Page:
A victory probably won’t be enough for Lions to reach playoff
Well, this stinks, but I’m here to give you the bad news. No matter how much we want to gripe or rip the process, all indications point to Penn State not getting into the College Football Playoff even if it beats Wisconsin for the Big Ten title.
Our question here is whether the Big Ten champ should get into the field, and I say no. Not if it’s Wisconsin.
If it’s Penn State, then yes, because the Nittany Lions have the golden nugget of victories this season, a win over Ohio State that is the best win of any team in the country.
With that victory, I can make a stronger case for PSU than Wisconsin. Personally, I would take Penn State over Washington, even with one more loss, simply because the Huskies’ non-conference schedule was a joke and their conference isn’t anywhere near as good as the Big Ten.
But my reason for writing this is to prepare you for the conversations I think will be taking place within the committee.
First, if Washington wins, I just can’t see the committee turning back a 12-1 conference champ from a Power Five league in favor of a second team from the Big Ten. The political ramifications of that within college football would be huge, not to mention it would mean shutting out all teams west of the Mississippi.
We are all thinking about this from Penn State’s standpoint. But if you’re the Pac-12, even in a year when your conference is down, and the committee takes a two-loss team over your one-loss champion, the league would have every right to blast the entire system.
OK, so let’s say Washington loses to Colorado, or Clemson loses to Virginia Tech.
Penn State should be in, without a doubt.
But the hunch here is that, ridiculously, Michigan would be the choice.
We know that in sports there are lies, damned lies and statistics. Then there’s the dreaded eye test, which can be a lie in and of itself.
To the committee, Michigan passes the eye test more than Penn State. Because of 49-10.
A score that is, frankly, a damned lie.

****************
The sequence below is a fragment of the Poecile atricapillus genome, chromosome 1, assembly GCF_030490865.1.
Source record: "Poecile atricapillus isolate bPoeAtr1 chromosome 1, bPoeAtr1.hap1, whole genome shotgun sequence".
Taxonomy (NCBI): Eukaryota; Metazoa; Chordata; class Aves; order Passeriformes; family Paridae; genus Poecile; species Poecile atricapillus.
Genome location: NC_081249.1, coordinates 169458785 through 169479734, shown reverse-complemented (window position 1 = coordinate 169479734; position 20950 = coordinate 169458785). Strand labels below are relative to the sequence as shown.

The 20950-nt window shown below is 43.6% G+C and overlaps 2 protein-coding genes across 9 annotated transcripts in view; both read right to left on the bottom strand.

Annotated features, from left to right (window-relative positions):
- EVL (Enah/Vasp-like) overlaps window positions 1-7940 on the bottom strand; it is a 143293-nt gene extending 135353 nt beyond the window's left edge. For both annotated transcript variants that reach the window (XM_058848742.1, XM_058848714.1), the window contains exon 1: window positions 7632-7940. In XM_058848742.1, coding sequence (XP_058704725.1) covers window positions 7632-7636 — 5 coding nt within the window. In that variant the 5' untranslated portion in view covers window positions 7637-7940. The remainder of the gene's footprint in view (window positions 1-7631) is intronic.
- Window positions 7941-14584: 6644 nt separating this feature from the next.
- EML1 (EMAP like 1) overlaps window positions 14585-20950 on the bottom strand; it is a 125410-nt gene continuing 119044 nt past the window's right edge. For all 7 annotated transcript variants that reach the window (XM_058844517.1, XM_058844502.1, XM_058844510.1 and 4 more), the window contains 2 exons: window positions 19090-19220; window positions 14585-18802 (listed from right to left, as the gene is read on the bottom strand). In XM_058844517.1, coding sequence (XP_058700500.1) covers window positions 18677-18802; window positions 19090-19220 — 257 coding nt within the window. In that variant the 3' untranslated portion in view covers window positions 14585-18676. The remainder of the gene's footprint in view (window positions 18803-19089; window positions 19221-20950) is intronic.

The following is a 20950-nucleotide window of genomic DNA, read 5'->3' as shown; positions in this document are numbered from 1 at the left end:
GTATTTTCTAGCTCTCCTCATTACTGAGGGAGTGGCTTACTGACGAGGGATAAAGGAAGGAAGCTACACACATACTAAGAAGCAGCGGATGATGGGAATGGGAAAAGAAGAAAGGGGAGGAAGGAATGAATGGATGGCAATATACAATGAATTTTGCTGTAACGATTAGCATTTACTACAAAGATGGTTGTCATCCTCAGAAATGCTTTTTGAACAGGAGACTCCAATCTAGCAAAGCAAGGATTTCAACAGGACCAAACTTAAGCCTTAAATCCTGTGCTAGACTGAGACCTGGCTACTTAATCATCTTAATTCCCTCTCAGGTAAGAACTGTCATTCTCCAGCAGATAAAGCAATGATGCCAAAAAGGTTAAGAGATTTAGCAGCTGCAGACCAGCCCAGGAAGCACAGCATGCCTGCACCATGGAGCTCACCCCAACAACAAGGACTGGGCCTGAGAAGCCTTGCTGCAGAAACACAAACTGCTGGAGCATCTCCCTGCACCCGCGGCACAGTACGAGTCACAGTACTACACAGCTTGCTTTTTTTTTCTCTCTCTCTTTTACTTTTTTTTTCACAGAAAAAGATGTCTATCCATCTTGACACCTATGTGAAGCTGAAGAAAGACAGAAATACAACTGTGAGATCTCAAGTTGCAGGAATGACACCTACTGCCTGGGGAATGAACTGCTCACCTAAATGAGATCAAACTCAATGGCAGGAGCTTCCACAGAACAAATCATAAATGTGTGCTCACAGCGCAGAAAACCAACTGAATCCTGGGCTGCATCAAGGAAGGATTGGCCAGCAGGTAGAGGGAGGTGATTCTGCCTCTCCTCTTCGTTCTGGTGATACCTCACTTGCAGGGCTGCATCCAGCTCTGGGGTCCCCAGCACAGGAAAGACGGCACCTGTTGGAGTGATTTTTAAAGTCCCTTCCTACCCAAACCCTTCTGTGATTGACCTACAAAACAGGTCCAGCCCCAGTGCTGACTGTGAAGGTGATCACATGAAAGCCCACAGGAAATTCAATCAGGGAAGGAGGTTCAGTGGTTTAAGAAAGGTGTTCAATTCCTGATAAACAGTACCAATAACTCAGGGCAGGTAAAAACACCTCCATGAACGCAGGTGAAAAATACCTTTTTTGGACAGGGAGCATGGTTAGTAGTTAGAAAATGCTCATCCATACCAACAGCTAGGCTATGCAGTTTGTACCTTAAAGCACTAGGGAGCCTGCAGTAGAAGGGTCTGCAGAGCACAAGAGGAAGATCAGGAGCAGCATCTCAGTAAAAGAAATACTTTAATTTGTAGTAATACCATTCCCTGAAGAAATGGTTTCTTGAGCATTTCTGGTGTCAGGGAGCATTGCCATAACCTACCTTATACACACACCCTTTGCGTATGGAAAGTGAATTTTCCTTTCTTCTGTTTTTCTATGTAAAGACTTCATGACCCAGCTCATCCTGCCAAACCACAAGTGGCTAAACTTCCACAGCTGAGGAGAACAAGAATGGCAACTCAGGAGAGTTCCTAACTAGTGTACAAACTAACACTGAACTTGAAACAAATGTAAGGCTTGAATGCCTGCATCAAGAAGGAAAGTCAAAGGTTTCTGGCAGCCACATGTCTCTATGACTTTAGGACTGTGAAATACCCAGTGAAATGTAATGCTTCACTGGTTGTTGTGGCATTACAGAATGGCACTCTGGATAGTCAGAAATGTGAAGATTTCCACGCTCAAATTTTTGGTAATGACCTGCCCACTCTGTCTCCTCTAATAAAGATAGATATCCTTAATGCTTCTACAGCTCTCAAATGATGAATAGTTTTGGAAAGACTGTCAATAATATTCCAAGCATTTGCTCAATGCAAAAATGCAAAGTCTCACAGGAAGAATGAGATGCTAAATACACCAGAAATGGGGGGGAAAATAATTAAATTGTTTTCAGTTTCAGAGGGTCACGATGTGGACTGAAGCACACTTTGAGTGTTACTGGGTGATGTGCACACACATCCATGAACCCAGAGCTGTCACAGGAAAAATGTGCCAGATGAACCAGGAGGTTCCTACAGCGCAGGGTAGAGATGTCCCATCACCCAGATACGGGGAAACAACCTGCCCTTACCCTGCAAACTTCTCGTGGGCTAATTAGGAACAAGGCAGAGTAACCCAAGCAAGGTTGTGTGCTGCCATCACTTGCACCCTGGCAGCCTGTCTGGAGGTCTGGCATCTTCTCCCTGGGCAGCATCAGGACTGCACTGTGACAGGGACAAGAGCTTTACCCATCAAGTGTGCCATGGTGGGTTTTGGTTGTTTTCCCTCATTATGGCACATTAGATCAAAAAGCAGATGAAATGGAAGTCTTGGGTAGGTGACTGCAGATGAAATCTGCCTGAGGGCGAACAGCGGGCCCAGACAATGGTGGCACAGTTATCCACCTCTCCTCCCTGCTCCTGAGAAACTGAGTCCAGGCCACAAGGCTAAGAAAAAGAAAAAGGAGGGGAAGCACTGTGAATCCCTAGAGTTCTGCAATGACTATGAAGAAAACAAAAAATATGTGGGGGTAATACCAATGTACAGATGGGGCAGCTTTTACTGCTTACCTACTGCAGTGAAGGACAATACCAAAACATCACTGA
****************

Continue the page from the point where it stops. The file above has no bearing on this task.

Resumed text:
If you hear any analyst say 49-10 when justifying picking Michigan over Penn State, take heart knowing that the analyst either doesn’t know or flat out doesn’t care that PSU had six defensive starters out injured.
Context. Context. Context. Context. Context.
There is no way, no how that Michigan is 49-10 better than PSU now. So anyone who’s using that as their reasoning for picking the Wolverines is blatantly ignoring the facts.
And why is everyone ignoring this fact: An Iowa team that Penn State had just destroyed, 41-14, beat Michigan the very next week, 14-13.
Is Michigan better than Penn State? In my view, probably.
But Michigan blew its chance. The Wolverines controlled their own destiny and lost two of their last three games.
At some point, losing matters. The committee can’t just be so in love with Michigan from the eye test perspective that it largely ignores the late-season loss to Iowa, which to me seems to be what has happened.
For those hoping No. 7 PSU would jump No. 5 Michigan by beating No. 6 Wisconsin, consider this: Michigan is already ranked ahead of Penn State, and the Wolverines already beat Wisconsin. So, even if the Lions beat Wisconsin, too, since Michigan has already done that, I don’t see the committee all of a sudden jumping PSU over the Wolverines.
One last thing, which PSU fans won’t want to hear. I think some people on the committee probably view the Lions’ win over Ohio State as somewhat of a fluke. They’re willing to give PSU credit with a spot in the top 10, but ultimately they don’t see the Lions stacking up with other teams from the eye test.
The one thing that could change that would be a blowout win over Wisconsin. If the Lions can pull off something like a 38-10 victory, 12 hours before the committee makes its final decision, it could be enough to change opinions.
But let’s not get carried away. Beating Wisconsin even by a few points will be difficult.
If Penn State can do that, it looks like a trip to the Rose Bowl will be the best the Lions can do.
Giger may be reached at firstname.lastname@example.org.